When Soviet troops marched into Afghanistan in December, 1979, Juan Antonio Samaranch was Spain’s ambassador to the Soviet Union. After two years of cultivating a trusting relationship with Soviet leadership, Samaranch, an International Olympic Committee (IOC) member with a strong desire to become president of the IOC in 1980, was angered when the Spanish government expressed their support of the American call for an Olympic boycott.
As Andrew Jennings wrote in his book, “The New Lord of the Rings,” Samaranch was forbidden to attend the Moscow Olympics by his government, which could put his election to the IOC presidency in jeopardy. Certainly, he’d lose the Soviet vote. Samaranch hurriedly returned to Madrid and persuaded/strong-armed the Spanish National Olympic Committee to ignore the government and accept the IOC’s invitation to participate.
On Wednesday, July 16, 1980, three days before the start of the 1980 Moscow Olympics, Juan Antonio Samaranch was elected president of the International Olympic Committee, replacing Lord Killanin, who retired at the end of the 1980 Olympics.
Over 60 nations boycotted the 1980 Moscow Olympics in support of the American government’s protest of the Soviet Union’s invasion of Afghanistan, and some suspected that stronger leadership by Lord Killanin might have influenced fewer nations to boycott. As an AP article noted on June 10, 1980, Lord Killanin did not compare favorably in style to his predecessor, American Avery Brundage, whom Killanin had replaced after the 1972 Munich Olympics.
The reporter noted that when the West German National Olympic Committee voted in Duesseldorf on May 15, 1980, or when the United States Olympic Committee voted in Colorado Springs on April 12, 1980 to support the boycott, Brundage would not have stood for that, and instead would have met members of those Olympic committees and challenged them to stand up to their governments. Citing a long-timer reporter of the Olympic Movement, John Rodda of the London Guardian, the article explained what Brundage might have done.
If Brundage had still been president, he would have been in Duesseldorf for this meeting. If Brundage had still been around, and living up to his reputation, he probably would have been defying governments right and left at this movement. He was always the purist, depending the ideals of the Olympic Games as a supranational movement outside of governments and politics, uncompromising in his idealism and abrasive in his public comments. He never once faltered in this defense of the Olympic Charge in his 20 years as IOC president. Brundage, if true to form, might have gone to Colorado Springs to harangue the US Olympic Committee and call its leaders to ignore the White House and send athletes to Moscow. He might have gone to Dusseldorf. He might have been jet-hopping to Tokyo and Sydney, whipping into line NOCs of Japan and Australia.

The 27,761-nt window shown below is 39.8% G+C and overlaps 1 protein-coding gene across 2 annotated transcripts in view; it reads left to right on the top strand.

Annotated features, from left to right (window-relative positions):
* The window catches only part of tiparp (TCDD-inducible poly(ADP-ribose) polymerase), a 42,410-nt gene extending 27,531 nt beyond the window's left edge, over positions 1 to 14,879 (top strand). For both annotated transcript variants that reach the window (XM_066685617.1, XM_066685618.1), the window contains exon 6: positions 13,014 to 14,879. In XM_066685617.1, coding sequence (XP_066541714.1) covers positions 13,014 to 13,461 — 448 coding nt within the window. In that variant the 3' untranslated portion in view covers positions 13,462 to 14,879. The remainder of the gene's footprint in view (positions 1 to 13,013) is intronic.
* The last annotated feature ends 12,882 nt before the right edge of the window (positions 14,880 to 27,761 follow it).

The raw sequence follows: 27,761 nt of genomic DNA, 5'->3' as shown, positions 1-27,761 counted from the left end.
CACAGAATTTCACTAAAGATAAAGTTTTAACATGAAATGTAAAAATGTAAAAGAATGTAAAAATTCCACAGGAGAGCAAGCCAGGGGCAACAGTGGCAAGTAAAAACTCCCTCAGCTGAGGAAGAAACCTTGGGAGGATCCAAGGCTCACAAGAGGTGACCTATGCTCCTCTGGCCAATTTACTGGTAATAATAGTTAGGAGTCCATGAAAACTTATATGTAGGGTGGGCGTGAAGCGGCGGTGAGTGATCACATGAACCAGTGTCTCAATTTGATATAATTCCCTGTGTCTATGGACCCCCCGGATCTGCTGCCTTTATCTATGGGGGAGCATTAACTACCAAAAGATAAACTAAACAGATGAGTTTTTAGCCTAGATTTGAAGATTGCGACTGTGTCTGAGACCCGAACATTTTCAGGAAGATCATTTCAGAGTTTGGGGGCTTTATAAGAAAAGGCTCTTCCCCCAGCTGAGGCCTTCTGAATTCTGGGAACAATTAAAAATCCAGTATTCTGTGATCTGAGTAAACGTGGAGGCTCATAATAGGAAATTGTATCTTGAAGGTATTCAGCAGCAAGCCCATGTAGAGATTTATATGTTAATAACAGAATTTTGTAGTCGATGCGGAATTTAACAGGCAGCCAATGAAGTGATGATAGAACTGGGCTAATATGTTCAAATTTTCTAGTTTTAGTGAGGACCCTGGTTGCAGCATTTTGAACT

David Kanin, who was a CIA Analyst in the American government during this time, agreed that different leadership was needed in these times, and that the IOC believed a more politically savvy person was needed at the top of the IOC. Kanin explained in a podcast called “Sport in the Cold War: Carter’s Olympic Boycott,” that one of the myths the 1980 Olympics exposed was that politics and the Olympics were separate. In fact, politics and the Olympics were coming together in a way that was financially lucrative for all involved.
(The 1980 Olympics) ended that fiction. And the best evidence of that was the movement away from Lord Killanin, who was from the old school, and I think a bit over his head, to Juan Antonio Samaranch of Spain, who was a seasoned diplomat. He wanted to get the Olympics for Barcelona and did. He understood geo-politics. He knew that the Games and politics were mixed. He knew and everybody else in the Olympic movement knew they could make a lot of money and get a lot of attention and a lot of influence by accepting that, and basically embracing the political side, even while they reject that publicly.
And while Samaranch could not strongarm the Soviet Union and her allies to participate in the 1984 Los Angeles Olympics, he was able to bring the world together again at the 1988 Seoul Olympics. At the next Summer Games, Samaranch presided over an Olympics in his home country, opening the doors wide to professionals in basketball with the introduction of the American Dream Team at the 1992 Barcelona Olympics.
The Olympics were again a party everyone wanted to join.
- The 1980 Moscow Olympics Part 1: The American Boycott
- The 1980 Moscow Olympics Part 2: The Comparison to 1936 Berlin
- The 1980 Moscow Olympics Part 3: Great Britain and the European Resistance
- The 1980 Moscow Olympics Part 4: Don Paige vs Sebastian Coe
- The 1980 Moscow Olympics Part 5: The Japan That Could Not Say No